Cinque Terre with Children!

Cinque Terre…five stunningly beautiful villages stretching down the Ligurian coast, complete with pastel houses clustered above picturesque  harbours from which the landscape twists up into the grapevine covered hills.  Clear blue water…breathtaking sunsets…seaside dining…and three kids??

Rough October seas

Cinque Terre is not the first place you think of for a family holiday with small children.  For a romantic weekend away or even a honeymoon..of course.  But is this where you want to be when your youngest son announces, in his best outdoor voice, that he wiped his own bottom that morning?  That said, as a selfish intrepid travel dad, I wasn’t going to let the possibility of disrupting a few newlyweds, who (a) likely get to sleep through the night uninterrupted by a child needing water and (b) can use their bathroom without slipping (or sitting) in a puddle of urine…(who has boys…raise your hand), prevent me from visiting this amazing destination.

And the only sound at 7am was a small child eating a brioche

And the result was a great success!  The kids had a great time and were thoroughly entertained, the adults felt like they were on holiday (as much as you can with three boys…so not that much, but more than a Tuesday night at Nandos) and no romantic dinners were ruined as a direct result of our family!  So check out my Cinque Terre kids travel tips below and start planning your trip!

What Cinque Terre might look like without kids, but with a dog

WHICH VILLAGE TO STAY IN?:  We love Vernazza.  The large cafe-lined piazza, which is directly on the water, is a great place for parents to sip a well deserved glass of wine or an early morning cappuccino (or a well deserved, early morning wine…I won’t judge) while the kids kick a ball around.  The elderly residents of Vernazza seem particularly adept at dodging both children and a variety of sports equipment during their evening passegiata. There are plenty of restaurant and cafe options, many of which have sea views. Like all of the Cinque Terre villages, Vernazza is small and there are plenty of accommodations (we rent apartments typically through either Airbnb or within a seven minute walk to the main piazza, even for our family of five (and our dog!).  Manarola is our next favourite village.  The biggest downside is less open space for the kids to run around.  Also the main piazza looks down on the harbour.  While not a safety issue, at last count we have watched three footballs float out into the Mediterranean.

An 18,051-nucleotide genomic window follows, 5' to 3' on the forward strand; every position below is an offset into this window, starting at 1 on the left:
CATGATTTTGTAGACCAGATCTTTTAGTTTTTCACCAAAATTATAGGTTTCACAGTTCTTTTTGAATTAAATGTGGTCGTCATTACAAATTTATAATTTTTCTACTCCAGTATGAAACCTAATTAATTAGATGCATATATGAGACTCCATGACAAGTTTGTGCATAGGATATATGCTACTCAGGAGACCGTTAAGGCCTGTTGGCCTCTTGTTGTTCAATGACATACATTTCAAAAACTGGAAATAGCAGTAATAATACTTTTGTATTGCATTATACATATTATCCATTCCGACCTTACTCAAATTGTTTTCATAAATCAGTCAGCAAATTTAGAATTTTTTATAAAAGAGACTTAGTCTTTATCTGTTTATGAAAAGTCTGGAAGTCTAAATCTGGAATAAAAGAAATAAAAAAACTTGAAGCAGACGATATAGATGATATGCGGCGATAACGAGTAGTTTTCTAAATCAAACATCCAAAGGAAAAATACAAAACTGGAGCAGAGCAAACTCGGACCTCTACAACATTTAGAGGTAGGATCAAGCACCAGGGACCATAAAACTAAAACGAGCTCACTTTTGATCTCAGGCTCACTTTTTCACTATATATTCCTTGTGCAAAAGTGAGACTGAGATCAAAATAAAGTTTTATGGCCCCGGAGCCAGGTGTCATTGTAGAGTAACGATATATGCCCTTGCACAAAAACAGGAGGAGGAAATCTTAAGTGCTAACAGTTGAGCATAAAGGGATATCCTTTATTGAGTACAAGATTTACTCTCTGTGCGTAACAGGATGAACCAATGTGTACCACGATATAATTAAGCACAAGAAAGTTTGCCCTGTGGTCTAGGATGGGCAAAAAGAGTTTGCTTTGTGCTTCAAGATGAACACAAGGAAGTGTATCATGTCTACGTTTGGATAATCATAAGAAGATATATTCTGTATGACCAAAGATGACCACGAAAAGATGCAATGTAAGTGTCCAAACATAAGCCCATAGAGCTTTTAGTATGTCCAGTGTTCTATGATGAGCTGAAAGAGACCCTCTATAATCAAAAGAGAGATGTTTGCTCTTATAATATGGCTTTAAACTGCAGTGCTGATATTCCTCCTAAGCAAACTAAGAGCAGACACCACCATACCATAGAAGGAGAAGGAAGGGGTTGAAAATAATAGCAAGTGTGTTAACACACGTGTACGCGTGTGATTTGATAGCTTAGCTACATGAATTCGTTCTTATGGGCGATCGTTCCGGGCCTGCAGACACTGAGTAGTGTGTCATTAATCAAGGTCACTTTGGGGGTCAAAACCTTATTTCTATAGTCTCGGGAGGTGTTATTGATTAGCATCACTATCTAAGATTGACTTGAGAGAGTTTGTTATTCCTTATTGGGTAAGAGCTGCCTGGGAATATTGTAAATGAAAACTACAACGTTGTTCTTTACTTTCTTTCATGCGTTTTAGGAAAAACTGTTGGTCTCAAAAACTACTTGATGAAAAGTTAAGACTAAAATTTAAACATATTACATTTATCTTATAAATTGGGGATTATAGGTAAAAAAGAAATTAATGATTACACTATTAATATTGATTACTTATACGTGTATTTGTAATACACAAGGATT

Family lunch after a long hike…that view though…

OFF SEASON TRAVEL:  Ok, so a bit of fairly obvious advice….but Cinque Terre in late June through early September is best avoided with younger kids, unless waiting in a 2 hour line for gelato in the crushing heat and with a constantly whining dad child seems appealing.  We’ve now been twice in April (avoiding Easter) and once in late October.  The days are still busy in the villages with short break and day trippers, but in the mornings and evenings the villages are gloriously empty.

“Carry me” said dad

View down to Monterossa

TAKE A HIKE:  We managed to hike as a family from Vernazza to Monterosso, with our middle son, Hatcher, the kid who can’t walk the kilometre to school without whining and crying, leading the charge.  Not to be missed are some of the restaurants in the hills as you descend into Monterosso.  Less successful was my hike from Corniglia to Manarola with Hatcher and my oldest Harry.  While the views were some of the best we saw all weekend, I misread the distance and difficulty, we just missed the one bus (runs every two hours) from Volastra, and almost wound up in tears myself as I carried Hatcher and our dog through a set of unmarked trails.      

BOAT TRIPS: It is hard to beat the views when arriving at the different Cinque Terre villages by boat and the kids couldn’t be happier.  And if you’re lucky, as we were, you may even see dolphins.  There are day passes for the boats as well as single journey passes.  And you can always combine a boat trip with one of the frequent trains that connect the villages.  

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